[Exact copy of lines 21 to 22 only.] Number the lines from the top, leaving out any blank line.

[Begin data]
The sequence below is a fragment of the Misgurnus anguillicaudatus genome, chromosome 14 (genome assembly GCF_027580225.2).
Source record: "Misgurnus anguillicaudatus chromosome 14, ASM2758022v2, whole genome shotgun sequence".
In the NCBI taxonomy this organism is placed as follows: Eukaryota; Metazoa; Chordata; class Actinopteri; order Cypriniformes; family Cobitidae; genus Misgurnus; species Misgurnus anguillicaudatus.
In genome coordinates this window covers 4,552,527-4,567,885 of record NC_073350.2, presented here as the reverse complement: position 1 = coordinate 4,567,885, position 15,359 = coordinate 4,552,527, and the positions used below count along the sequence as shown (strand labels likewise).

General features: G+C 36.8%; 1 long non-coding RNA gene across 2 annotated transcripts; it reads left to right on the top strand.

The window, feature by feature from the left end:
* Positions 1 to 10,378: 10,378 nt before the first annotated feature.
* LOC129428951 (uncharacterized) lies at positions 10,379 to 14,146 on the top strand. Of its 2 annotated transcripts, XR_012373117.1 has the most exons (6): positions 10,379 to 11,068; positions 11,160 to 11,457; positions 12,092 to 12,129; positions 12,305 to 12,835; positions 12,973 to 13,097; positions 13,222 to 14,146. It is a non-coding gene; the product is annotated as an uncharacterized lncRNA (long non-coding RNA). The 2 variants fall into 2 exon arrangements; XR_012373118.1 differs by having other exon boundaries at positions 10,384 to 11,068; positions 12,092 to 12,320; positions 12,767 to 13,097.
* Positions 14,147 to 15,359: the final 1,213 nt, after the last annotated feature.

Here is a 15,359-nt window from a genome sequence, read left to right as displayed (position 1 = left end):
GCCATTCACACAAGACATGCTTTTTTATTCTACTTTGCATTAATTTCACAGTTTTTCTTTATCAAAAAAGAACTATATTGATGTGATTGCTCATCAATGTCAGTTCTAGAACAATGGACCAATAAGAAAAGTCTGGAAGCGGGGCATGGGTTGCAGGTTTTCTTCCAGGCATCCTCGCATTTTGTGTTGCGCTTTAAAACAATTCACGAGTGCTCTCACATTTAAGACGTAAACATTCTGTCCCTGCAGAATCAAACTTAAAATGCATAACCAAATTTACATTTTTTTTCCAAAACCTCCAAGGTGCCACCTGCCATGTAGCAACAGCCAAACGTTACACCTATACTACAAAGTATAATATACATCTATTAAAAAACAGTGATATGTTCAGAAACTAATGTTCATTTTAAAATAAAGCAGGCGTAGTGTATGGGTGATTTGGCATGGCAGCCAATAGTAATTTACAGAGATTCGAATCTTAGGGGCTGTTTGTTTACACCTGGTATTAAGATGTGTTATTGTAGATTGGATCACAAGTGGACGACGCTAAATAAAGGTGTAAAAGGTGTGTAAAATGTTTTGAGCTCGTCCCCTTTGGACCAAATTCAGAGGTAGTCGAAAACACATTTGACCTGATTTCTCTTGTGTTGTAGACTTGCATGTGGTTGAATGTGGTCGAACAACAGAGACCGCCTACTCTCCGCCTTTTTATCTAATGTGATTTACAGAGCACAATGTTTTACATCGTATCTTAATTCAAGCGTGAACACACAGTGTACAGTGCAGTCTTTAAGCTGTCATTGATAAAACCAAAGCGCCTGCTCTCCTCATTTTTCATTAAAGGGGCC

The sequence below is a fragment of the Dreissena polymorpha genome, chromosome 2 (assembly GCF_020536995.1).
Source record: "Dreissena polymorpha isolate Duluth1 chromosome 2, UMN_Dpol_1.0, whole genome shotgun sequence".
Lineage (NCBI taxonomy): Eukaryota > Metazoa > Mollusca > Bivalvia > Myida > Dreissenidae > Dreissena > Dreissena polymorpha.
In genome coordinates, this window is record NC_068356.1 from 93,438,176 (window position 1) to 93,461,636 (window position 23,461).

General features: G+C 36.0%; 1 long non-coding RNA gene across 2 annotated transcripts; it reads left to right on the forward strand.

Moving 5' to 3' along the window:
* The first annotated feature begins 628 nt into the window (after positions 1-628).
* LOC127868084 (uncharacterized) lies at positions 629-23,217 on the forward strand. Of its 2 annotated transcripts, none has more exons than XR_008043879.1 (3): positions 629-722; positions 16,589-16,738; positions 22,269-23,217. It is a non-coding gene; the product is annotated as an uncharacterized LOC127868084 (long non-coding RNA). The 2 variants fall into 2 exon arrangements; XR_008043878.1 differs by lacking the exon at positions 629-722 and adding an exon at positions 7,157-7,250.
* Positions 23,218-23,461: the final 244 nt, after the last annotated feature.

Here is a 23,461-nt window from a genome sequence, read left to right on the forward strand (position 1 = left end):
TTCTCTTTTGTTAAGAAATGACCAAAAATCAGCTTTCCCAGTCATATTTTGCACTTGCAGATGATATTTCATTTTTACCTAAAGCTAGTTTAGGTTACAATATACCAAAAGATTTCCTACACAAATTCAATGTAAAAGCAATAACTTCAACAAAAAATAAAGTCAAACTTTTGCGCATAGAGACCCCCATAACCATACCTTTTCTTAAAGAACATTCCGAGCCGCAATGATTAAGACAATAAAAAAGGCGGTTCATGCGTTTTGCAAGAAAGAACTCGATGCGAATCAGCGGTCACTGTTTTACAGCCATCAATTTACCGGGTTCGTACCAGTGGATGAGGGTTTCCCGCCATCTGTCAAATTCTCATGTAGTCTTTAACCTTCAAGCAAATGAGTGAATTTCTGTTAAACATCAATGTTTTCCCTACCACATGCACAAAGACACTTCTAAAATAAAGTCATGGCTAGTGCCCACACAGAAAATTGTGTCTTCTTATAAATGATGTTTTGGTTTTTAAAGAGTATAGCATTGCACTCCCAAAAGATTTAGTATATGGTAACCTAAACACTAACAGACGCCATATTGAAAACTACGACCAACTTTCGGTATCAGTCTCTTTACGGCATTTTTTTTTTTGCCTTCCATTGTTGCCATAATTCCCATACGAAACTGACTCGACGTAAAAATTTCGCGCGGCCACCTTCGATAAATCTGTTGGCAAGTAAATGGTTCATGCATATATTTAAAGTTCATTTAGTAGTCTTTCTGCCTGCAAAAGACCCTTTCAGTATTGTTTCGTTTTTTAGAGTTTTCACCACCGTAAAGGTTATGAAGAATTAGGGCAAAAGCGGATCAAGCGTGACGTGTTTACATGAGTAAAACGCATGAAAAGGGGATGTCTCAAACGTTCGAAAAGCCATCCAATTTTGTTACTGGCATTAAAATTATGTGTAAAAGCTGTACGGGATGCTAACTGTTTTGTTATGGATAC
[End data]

Here is a 23,461-nt window from a genome sequence, read left to right on the forward strand (position 1 = left end):
TTCTCTTTTGTTAAGAAATGACCAAAAATCAGCTTTCCCAGTCATATTTTGCACTTGCAGATGATATTTCATTTTTACCTAAAGCTAGTTTAGGTTACAATATACCAAAAGATTTCCTACACAAATTCAATGTAAAAGCAATAACTTCAACAAAAAATAAAGTCAAACTTTTGCGCATAGAGACCCCCATAACCATACCTTTTCTTAAAGAACATTCCGAGCCGCAATGATTAAGACAATAAAAAAGGCGGTTCATGCGTTTTGCAAGAAAGAACTCGATGCGAATCAGCGGTCACTGTTTTACAGCCATCAATTTACCGGGTTCGTACCAGTGGATGAGGGTTTCCCGCCATCTGTCAAATTCTCATGTAGTCTTTAACCTTCAAGCAAATGAGTGAATTTCTGTTAAACATCAATGTTTTCCCTACCACATGCACAAAGACACTTCTAAAATAAAGTCATGGCTAGTGCCCACACAGAAAATTGTGTCTTCTTATAAATGATGTTTTGGTTTTTAAAGAGTATAGCATTGCACTCCCAAAAGATTTAGTATATGGTAACCTAAACACTAACAGACGCCATATTGAAAACTACGACCAACTTTCGGTATCAGTCTCTTTACGGCATTTTTTTTTTTGCCTTCCATTGTTGCCATAATTCCCATACGAAACTGACTCGACGTAAAAATTTCGCGCGGCCACCTTCGATAAATCTGTTGGCAAGTAAATGGTTCATGCATATATTTAAAGTTCATTTAGTAGTCTTTCTGCCTGCAAAAGACCCTTTCAGTATTGTTTCGTTTTTTAGAGTTTTCACCACCGTAAAGGTTATGAAGAATTAGGGCAAAAGCGGATCAAGCGTGACGTGTTTACATGAGTAAAACGCATGAAAAGGGGATGTCTCAAACGTTCGAAAAGCCATCCAATTTTGTTACTGGCATTAAAATTATGTGTAAAAGCTGTACGGGATGCTAACTGTTTTGTTATGGATAC